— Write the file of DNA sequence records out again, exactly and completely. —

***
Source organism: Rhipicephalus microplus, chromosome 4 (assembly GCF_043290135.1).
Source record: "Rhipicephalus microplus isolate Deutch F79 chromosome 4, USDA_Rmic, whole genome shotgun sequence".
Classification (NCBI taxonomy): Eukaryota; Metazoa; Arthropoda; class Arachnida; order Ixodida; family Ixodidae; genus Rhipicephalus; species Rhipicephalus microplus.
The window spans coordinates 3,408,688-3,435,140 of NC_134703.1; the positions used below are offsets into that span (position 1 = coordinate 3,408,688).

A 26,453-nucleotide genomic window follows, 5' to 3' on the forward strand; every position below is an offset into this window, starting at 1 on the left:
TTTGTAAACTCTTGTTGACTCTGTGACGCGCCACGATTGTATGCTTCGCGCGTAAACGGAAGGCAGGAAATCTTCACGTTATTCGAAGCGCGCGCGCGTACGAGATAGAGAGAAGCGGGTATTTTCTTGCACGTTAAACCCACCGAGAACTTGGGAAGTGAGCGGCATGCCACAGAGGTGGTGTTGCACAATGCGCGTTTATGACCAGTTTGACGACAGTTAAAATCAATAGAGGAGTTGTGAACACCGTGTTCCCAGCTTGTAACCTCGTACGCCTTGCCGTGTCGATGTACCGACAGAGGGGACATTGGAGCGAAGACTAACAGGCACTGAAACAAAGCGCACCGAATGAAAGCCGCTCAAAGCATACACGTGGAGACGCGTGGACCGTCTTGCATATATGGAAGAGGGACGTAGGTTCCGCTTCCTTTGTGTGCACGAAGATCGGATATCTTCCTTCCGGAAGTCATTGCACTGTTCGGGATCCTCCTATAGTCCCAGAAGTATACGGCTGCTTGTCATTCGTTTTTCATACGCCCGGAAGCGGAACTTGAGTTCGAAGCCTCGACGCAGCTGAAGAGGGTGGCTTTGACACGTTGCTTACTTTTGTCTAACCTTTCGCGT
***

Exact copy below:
Source organism: Rhipicephalus microplus, chromosome 4 (assembly GCF_043290135.1).
Source record: "Rhipicephalus microplus isolate Deutch F79 chromosome 4, USDA_Rmic, whole genome shotgun sequence".
Classification (NCBI taxonomy): Eukaryota; Metazoa; Arthropoda; class Arachnida; order Ixodida; family Ixodidae; genus Rhipicephalus; species Rhipicephalus microplus.
The window spans coordinates 3,408,688-3,435,140 of NC_134703.1; the positions used below are offsets into that span (position 1 = coordinate 3,408,688).

A 26,453-nucleotide genomic window follows, 5' to 3' on the forward strand; every position below is an offset into this window, starting at 1 on the left:
TTTGTAAACTCTTGTTGACTCTGTGACGCGCCACGATTGTATGCTTCGCGCGTAAACGGAAGGCAGGAAATCTTCACGTTATTCGAAGCGCGCGCGCGTACGAGATAGAGAGAAGCGGGTATTTTCTTGCACGTTAAACCCACCGAGAACTTGGGAAGTGAGCGGCATGCCACAGAGGTGGTGTTGCACAATGCGCGTTTATGACCAGTTTGACGACAGTTAAAATCAATAGAGGAGTTGTGAACACCGTGTTCCCAGCTTGTAACCTCGTACGCCTTGCCGTGTCGATGTACCGACAGAGGGGACATTGGAGCGAAGACTAACAGGCACTGAAACAAAGCGCACCGAATGAAAGCCGCTCAAAGCATACACGTGGAGACGCGTGGACCGTCTTGCATATATGGAAGAGGGACGTAGGTTCCGCTTCCTTTGTGTGCACGAAGATCGGATATCTTCCTTCCGGAAGTCATTGCACTGTTCGGGATCCTCCTATAGTCCCAGAAGTATACGGCTGCTTGTCATTCGTTTTTCATACGCCCGGAAGCGGAACTTGAGTTCGAAGCCTCGACGCAGCTGAAGAGGGTGGCTTTGACACGTTGCTTACTTTTGTCTAACCTTTCGCGT